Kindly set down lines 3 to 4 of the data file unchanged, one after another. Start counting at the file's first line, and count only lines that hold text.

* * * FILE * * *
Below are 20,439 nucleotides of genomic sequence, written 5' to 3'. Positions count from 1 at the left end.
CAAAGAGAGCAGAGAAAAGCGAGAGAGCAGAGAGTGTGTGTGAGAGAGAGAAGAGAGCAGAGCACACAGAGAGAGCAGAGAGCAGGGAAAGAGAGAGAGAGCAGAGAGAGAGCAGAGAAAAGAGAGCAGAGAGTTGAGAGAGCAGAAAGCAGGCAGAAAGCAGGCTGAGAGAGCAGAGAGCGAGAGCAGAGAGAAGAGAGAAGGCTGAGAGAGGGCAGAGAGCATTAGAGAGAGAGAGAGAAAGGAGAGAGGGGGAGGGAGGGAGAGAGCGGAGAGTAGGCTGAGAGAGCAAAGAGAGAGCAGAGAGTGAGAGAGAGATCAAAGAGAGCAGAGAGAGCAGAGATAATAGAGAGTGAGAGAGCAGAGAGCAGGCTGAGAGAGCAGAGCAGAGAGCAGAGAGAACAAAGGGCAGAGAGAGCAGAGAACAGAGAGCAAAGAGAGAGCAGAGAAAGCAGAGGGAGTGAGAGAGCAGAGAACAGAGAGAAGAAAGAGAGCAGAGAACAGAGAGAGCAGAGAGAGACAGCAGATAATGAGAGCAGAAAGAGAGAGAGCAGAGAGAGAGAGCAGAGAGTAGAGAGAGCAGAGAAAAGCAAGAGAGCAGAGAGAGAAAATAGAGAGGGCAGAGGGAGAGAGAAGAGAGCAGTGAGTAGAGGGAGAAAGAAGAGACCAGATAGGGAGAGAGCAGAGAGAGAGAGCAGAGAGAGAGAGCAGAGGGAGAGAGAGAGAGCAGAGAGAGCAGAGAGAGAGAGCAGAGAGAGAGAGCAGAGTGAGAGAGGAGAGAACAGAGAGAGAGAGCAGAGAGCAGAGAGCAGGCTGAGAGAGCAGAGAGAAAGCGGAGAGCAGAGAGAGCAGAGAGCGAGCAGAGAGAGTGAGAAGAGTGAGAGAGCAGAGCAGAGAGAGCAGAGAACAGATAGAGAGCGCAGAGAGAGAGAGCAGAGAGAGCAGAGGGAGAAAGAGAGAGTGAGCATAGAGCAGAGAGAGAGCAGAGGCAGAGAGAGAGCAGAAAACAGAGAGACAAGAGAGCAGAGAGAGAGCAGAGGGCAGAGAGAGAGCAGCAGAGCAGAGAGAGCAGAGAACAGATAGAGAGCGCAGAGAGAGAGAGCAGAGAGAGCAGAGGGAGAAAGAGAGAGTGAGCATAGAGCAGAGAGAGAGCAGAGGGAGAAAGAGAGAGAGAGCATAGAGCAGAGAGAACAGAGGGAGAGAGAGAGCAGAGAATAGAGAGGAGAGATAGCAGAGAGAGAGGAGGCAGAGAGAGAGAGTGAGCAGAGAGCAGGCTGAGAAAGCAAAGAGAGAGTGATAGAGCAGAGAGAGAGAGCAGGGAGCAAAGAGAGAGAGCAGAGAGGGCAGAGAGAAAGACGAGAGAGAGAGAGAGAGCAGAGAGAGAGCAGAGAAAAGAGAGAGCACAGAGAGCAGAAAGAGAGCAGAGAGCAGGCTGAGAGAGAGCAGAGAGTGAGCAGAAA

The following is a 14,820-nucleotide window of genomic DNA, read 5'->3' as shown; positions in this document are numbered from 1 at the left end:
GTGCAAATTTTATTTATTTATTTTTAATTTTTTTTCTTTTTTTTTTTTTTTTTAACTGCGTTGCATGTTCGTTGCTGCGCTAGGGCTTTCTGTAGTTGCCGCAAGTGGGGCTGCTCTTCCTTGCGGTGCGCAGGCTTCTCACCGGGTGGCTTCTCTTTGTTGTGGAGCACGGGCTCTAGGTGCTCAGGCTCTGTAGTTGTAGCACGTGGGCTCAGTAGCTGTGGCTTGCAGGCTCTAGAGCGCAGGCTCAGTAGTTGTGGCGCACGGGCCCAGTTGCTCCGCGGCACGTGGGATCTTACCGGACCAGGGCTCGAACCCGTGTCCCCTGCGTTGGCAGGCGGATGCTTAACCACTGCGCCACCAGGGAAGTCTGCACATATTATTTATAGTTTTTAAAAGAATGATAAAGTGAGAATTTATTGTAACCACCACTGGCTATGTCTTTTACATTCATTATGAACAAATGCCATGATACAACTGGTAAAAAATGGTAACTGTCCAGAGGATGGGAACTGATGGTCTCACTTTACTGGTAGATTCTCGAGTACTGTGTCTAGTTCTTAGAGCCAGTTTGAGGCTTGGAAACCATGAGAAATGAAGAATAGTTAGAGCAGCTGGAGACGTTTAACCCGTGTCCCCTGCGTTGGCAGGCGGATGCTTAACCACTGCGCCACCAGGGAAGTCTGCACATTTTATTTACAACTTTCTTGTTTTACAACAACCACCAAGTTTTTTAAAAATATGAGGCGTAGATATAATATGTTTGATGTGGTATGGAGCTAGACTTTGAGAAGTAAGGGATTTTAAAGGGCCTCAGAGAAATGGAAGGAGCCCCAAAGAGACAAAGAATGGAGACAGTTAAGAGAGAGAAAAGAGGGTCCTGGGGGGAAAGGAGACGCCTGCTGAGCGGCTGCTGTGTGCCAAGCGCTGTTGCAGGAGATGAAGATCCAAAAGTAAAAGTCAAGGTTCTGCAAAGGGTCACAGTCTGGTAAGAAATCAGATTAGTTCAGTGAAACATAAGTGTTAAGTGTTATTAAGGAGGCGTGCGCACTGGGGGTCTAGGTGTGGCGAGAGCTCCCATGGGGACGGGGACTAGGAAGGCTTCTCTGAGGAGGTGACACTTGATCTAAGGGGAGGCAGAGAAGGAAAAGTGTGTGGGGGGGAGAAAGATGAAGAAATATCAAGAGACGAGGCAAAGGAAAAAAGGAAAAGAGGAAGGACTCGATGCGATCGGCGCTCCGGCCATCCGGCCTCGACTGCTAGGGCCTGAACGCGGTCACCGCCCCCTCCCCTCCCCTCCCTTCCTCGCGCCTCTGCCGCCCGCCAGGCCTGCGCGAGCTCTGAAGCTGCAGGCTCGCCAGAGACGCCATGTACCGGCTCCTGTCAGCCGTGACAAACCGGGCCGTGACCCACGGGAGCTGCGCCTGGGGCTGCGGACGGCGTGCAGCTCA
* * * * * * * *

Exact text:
The following is a 14,820-nucleotide window of genomic DNA, read 5'->3' as shown; positions in this document are numbered from 1 at the left end:
GTGCAAATTTTATTTATTTATTTTTAATTTTTTTTCTTTTTTTTTTTTTTTTTAACTGCGTTGCATGTTCGTTGCTGCGCTAGGGCTTTCTGTAGTTGCCGCAAGTGGGGCTGCTCTTCCTTGCGGTGCGCAGGCTTCTCACCGGGTGGCTTCTCTTTGTTGTGGAGCACGGGCTCTAGGTGCTCAGGCTCTGTAGTTGTAGCACGTGGGCTCAGTAGCTGTGGCTTGCAGGCTCTAGAGCGCAGGCTCAGTAGTTGTGGCGCACGGGCCCAGTTGCTCCGCGGCACGTGGGATCTTACCGGACCAGGGCTCGAACCCGTGTCCCCTGCGTTGGCAGGCGGATGCTTAACCACTGCGCCACCAGGGAAGTCTGCACATATTATTTATAGTTTTTAAAAGAATGATAAAGTGAGAATTTATTGTAACCACCACTGGCTATGTCTTTTACATTCATTATGAACAAATGCCATGATACAACTGGTAAAAAATGGTAACTGTCCAGAGGATGGGAACTGATGGTCTCACTTTACTGGTAGATTCTCGAGTACTGTGTCTAGTTCTTAGAGCCAGTTTGAGGCTTGGAAACCATGAGAAATGAAGAATAGTTAGAGCAGCTGGAGACGTTTAACCCGTGTCCCCTGCGTTGGCAGGCGGATGCTTAACCACTGCGCCACCAGGGAAGTCTGCACATTTTATTTACAACTTTCTTGTTTTACAACAACCACCAAGTTTTTTAAAAATATGAGGCGTAGATATAATATGTTTGATGTGGTATGGAGCTAGACTTTGAGAAGTAAGGGATTTTAAAGGGCCTCAGAGAAATGGAAGGAGCCCCAAAGAGACAAAGAATGGAGACAGTTAAGAGAGAGAAAAGAGGGTCCTGGGGGGAAAGGAGACGCCTGCTGAGCGGCTGCTGTGTGCCAAGCGCTGTTGCAGGAGATGAAGATCCAAAAGTAAAAGTCAAGGTTCTGCAAAGGGTCACAGTCTGGTAAGAAATCAGATTAGTTCAGTGAAACATAAGTGTTAAGTGTTATTAAGGAGGCGTGCGCACTGGGGGTCTAGGTGTGGCGAGAGCTCCCATGGGGACGGGGACTAGGAAGGCTTCTCTGAGGAGGTGACACTTGATCTAAGGGGAGGCAGAGAAGGAAAAGTGTGTGGGGGGGAGAAAGATGAAGAAATATCAAGAGACGAGGCAAAGGAAAAAAGGAAAAGAGGAAGGACTCGATGCGATCGGCGCTCCGGCCATCCGGCCTCGACTGCTAGGGCCTGAACGCGGTCACCGCCCCCTCCCCTCCCCTCCCTTCCTCGCGCCTCTGCCGCCCGCCAGGCCTGCGCGAGCTCTGAAGCTGCAGGCTCGCCAGAGACGCCATGTACCGGCTCCTGTCAGCCGTGACAAACCGGGCCGTGACCCACGGGAGCTGCGCCTGGGGCTGCGGACGGCGTGCAGCTCA